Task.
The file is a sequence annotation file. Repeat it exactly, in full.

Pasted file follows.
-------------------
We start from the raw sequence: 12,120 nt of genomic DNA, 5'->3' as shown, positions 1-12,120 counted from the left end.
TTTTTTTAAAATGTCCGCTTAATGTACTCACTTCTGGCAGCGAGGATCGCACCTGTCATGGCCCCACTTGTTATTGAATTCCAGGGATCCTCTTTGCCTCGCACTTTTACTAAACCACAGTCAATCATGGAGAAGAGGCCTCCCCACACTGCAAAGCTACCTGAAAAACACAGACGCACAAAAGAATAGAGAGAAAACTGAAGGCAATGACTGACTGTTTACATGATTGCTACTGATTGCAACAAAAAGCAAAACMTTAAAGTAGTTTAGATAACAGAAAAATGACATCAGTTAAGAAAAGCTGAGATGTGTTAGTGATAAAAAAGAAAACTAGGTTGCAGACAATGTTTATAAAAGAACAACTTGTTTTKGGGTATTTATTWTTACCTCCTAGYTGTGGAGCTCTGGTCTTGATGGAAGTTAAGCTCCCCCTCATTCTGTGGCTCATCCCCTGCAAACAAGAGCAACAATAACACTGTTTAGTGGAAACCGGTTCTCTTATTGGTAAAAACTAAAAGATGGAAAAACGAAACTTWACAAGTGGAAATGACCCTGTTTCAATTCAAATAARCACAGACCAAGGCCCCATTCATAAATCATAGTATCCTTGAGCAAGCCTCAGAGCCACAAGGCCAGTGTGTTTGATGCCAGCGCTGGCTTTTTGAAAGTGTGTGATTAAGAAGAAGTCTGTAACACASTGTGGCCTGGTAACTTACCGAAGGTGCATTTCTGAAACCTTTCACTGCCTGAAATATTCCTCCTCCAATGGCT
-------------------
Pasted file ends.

We start from the raw sequence: 12,120 nt of genomic DNA, 5'->3' as shown, positions 1-12,120 counted from the left end.
TTTTTTTAAAATGTCCGCTTAATGTACTCACTTCTGGCAGCGAGGATCGCACCTGTCATGGCCCCACTTGTTATTGAATTCCAGGGATCCTCTTTGCCTCGCACTTTTACTAAACCACAGTCAATCATGGAGAAGAGGCCTCCCCACACTGCAAAGCTACCTGAAAAACACAGACGCACAAAAGAATAGAGAGAAAACTGAAGGCAATGACTGACTGTTTACATGATTGCTACTGATTGCAACAAAAAGCAAAACMTTAAAGTAGTTTAGATAACAGAAAAATGACATCAGTTAAGAAAAGCTGAGATGTGTTAGTGATAAAAAAGAAAACTAGGTTGCAGACAATGTTTATAAAAGAACAACTTGTTTTKGGGTATTTATTWTTACCTCCTAGYTGTGGAGCTCTGGTCTTGATGGAAGTTAAGCTCCCCCTCATTCTGTGGCTCATCCCCTGCAAACAAGAGCAACAATAACACTGTTTAGTGGAAACCGGTTCTCTTATTGGTAAAAACTAAAAGATGGAAAAACGAAACTTWACAAGTGGAAATGACCCTGTTTCAATTCAAATAARCACAGACCAAGGCCCCATTCATAAATCATAGTATCCTTGAGCAAGCCTCAGAGCCACAAGGCCAGTGTGTTTGATGCCAGCGCTGGCTTTTTGAAAGTGTGTGATTAAGAAGAAGTCTGTAACACASTGTGGCCTGGTAACTTACCGAAGGTGCATTTCTGAAACCTTTCACTGCCTGAAATATTCCTCCTCCAATGGCT